The dance, the juggle, the genuflections of organizing our day …
For as long as I can remember, every day in my adult working life has been a collage of appointments, slips of paper, reminder-systems of manual and for a few decades now, the electronic conflation of everything I might ever want to be reminded about …
It never takes a day off. Sure, I can delete some things and delude myself temporarily that I can manipulate my time vis-à-vis everyone else’s needs. It’s impossible, as we all know, to get through any day without a self-imposed sense of urgency these machinations impose upon us.
Yet, on beaches, golf courses, ferry-sailings, and flights everywhere, people are device-less or at least connection-less for a while. I think, like my fellow boomers, we somewhat fondly recall a time of being less connected, of being less-reliant on those connections, that state of being ‘always on’ and always connected. Our younger peers have been on a faster treadmill of connection and devices than we’ve ever embraced.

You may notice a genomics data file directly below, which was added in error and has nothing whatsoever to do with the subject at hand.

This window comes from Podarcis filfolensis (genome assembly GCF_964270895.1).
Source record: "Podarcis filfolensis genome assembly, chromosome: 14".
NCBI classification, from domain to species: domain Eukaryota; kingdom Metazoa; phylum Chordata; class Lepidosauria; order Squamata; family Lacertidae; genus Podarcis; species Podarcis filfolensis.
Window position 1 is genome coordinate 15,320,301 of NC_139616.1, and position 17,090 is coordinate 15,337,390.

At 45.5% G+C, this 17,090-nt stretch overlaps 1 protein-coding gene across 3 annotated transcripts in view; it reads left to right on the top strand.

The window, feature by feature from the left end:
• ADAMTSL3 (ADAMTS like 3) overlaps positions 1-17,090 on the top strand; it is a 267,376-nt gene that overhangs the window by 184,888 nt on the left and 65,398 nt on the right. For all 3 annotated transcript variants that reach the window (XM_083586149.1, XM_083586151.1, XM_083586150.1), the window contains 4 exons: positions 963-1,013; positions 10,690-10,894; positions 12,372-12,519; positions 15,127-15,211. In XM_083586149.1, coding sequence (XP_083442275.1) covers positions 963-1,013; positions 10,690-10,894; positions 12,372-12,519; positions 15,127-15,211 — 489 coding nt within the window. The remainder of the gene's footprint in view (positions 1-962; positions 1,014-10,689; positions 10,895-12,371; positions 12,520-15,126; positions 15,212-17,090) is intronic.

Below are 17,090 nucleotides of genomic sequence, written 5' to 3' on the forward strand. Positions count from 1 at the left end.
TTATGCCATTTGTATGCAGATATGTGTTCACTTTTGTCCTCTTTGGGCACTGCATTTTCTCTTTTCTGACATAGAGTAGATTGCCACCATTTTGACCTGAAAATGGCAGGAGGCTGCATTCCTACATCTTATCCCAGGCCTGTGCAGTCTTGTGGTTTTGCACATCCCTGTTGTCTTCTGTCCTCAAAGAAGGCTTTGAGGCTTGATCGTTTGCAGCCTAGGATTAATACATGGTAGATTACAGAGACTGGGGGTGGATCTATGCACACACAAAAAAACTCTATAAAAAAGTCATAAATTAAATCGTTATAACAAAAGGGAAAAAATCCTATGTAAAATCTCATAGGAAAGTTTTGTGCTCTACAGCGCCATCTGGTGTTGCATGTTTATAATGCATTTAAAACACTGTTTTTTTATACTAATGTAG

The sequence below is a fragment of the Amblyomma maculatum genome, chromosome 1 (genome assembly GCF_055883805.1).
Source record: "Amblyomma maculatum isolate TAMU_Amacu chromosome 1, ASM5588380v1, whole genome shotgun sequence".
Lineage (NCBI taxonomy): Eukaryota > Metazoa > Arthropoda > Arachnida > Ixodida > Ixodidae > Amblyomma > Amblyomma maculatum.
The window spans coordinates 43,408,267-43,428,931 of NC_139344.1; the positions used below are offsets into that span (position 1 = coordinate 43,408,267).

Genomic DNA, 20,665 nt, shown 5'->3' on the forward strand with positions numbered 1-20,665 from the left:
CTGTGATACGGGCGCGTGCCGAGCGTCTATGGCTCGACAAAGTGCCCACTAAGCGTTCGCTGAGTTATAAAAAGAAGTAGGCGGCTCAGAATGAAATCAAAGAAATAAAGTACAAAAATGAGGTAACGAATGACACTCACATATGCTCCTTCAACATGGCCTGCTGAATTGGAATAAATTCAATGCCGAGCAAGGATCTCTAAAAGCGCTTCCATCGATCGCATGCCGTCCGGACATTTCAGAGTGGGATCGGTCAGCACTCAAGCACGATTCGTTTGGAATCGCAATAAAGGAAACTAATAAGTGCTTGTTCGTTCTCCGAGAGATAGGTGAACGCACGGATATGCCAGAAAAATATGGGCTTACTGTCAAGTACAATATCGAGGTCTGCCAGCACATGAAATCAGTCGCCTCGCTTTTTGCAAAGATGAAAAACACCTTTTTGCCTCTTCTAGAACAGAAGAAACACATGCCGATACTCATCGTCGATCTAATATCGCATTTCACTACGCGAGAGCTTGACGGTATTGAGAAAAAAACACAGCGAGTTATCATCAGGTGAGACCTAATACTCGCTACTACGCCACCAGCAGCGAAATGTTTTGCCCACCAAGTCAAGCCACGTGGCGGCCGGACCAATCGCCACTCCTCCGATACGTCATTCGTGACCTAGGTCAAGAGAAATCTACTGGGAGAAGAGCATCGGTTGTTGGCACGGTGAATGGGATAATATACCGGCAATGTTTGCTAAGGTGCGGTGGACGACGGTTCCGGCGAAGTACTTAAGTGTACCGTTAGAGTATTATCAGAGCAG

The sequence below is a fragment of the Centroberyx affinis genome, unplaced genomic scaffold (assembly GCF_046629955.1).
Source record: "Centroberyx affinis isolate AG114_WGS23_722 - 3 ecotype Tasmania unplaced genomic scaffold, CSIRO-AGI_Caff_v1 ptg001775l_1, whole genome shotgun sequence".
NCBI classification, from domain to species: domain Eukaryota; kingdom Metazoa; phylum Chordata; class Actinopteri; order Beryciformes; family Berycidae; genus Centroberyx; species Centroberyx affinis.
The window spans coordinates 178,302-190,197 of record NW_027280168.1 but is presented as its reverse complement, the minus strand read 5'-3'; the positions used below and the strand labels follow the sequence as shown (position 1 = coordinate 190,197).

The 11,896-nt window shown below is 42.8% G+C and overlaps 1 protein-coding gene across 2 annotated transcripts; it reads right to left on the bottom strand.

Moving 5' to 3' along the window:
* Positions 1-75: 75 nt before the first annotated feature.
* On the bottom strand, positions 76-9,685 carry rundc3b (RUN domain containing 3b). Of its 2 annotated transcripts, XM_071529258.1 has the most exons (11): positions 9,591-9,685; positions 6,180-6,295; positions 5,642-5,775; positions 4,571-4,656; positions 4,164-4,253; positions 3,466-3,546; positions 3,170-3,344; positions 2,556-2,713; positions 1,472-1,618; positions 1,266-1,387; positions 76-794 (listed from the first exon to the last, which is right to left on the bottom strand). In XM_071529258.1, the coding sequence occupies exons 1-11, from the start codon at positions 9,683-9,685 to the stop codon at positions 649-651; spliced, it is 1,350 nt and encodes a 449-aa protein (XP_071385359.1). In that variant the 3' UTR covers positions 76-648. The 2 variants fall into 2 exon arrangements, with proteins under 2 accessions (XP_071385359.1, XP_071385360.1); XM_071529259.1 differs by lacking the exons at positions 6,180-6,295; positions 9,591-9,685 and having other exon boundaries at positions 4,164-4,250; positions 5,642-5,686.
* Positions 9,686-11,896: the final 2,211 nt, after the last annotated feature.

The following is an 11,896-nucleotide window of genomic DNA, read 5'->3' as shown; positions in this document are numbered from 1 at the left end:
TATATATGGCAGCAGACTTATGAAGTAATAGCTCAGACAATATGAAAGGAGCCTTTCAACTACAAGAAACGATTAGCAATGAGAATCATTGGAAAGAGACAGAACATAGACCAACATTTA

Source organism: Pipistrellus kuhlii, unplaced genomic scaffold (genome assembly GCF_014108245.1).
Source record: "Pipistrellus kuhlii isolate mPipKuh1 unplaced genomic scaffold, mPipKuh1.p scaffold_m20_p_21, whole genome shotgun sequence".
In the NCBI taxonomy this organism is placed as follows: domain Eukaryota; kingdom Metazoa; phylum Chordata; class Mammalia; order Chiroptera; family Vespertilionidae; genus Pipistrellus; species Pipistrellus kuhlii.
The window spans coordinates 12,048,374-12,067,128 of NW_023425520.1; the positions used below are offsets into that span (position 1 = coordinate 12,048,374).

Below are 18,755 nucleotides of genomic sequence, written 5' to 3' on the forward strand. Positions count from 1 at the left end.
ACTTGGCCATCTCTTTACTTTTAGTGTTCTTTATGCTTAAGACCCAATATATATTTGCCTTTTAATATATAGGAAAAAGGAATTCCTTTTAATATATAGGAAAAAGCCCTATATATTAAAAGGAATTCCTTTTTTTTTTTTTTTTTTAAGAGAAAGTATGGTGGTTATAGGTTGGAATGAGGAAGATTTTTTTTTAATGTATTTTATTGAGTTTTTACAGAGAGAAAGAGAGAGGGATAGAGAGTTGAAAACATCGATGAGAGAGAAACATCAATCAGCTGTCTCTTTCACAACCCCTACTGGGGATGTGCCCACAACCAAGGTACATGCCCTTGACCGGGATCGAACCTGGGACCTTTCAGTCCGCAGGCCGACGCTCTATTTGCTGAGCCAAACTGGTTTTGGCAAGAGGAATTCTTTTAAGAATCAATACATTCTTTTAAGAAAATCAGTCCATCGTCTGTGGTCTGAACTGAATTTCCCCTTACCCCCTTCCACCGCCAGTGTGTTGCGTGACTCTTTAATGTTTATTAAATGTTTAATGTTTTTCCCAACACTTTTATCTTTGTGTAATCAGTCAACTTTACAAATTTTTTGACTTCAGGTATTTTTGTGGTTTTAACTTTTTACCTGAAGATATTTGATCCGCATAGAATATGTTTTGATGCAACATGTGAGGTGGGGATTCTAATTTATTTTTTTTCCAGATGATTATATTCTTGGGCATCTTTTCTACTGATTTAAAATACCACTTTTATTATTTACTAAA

But what does it mean to step back, or aside, or out of the fast-lane for a few minutes? We can all do it, but we don’t. We are media addicted, social-media addicted, device-addicted, and we seem to have an appetite (this has been COVID-fed too) or the need for more of it. Faster and faster, eliminating the number of things we need to think about and increasing thumb fatigue …
Where is it going?
Where are we going?
Is there room on this merry-go-round for all of us?
The more we need and use technology to run our lives, the fewer decisions we make with our brain – and the more vulnerable and less private we become every day. Yes, we want to be more productive, make fewer blunders, waste less time, and manage every process better.
But sometimes, we need to take a day off. Or a few hours at least.
Go ahead, try. Turn off your phone, computer, TV, radio, i-devices of all kinds, unplug, detach, and disconnect. Most of us can’t go for an hour, let alone a day, in disconnection land.